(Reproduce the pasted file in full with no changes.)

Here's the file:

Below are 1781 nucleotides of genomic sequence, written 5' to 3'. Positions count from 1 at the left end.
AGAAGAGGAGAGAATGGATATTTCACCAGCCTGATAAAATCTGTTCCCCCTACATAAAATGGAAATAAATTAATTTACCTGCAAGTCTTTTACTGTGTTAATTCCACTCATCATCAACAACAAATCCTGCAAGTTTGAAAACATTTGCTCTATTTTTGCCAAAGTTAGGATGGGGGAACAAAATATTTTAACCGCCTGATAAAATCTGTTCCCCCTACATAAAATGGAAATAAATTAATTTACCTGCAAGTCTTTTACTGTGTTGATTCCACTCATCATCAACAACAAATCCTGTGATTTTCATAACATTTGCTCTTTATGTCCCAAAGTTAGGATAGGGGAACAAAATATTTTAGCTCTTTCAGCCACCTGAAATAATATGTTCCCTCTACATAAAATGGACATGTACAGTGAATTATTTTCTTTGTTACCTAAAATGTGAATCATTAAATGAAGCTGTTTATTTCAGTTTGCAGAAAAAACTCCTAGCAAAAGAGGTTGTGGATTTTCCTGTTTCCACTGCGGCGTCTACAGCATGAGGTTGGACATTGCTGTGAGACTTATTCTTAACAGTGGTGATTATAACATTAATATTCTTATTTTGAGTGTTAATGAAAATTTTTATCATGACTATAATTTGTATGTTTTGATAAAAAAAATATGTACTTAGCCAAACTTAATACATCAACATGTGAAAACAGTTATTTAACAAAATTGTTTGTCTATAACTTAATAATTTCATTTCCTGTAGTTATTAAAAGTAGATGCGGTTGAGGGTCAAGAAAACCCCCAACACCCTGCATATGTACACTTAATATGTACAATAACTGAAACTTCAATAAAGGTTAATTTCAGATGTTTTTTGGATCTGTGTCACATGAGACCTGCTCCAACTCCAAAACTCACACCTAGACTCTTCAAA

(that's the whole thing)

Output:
Below are 1781 nucleotides of genomic sequence, written 5' to 3'. Positions count from 1 at the left end.
AGAAGAGGAGAGAATGGATATTTCACCAGCCTGATAAAATCTGTTCCCCCTACATAAAATGGAAATAAATTAATTTACCTGCAAGTCTTTTACTGTGTTAATTCCACTCATCATCAACAACAAATCCTGCAAGTTTGAAAACATTTGCTCTATTTTTGCCAAAGTTAGGATGGGGGAACAAAATATTTTAACCGCCTGATAAAATCTGTTCCCCCTACATAAAATGGAAATAAATTAATTTACCTGCAAGTCTTTTACTGTGTTGATTCCACTCATCATCAACAACAAATCCTGTGATTTTCATAACATTTGCTCTTTATGTCCCAAAGTTAGGATAGGGGAACAAAATATTTTAGCTCTTTCAGCCACCTGAAATAATATGTTCCCTCTACATAAAATGGACATGTACAGTGAATTATTTTCTTTGTTACCTAAAATGTGAATCATTAAATGAAGCTGTTTATTTCAGTTTGCAGAAAAAACTCCTAGCAAAAGAGGTTGTGGATTTTCCTGTTTCCACTGCGGCGTCTACAGCATGAGGTTGGACATTGCTGTGAGACTTATTCTTAACAGTGGTGATTATAACATTAATATTCTTATTTTGAGTGTTAATGAAAATTTTTATCATGACTATAATTTGTATGTTTTGATAAAAAAAATATGTACTTAGCCAAACTTAATACATCAACATGTGAAAACAGTTATTTAACAAAATTGTTTGTCTATAACTTAATAATTTCATTTCCTGTAGTTATTAAAAGTAGATGCGGTTGAGGGTCAAGAAAACCCCCAACACCCTGCATATGTACACTTAATATGTACAATAACTGAAACTTCAATAAAGGTTAATTTCAGATGTTTTTTGGATCTGTGTCACATGAGACCTGCTCCAACTCCAAAACTCACACCTAGACTCTTCAAA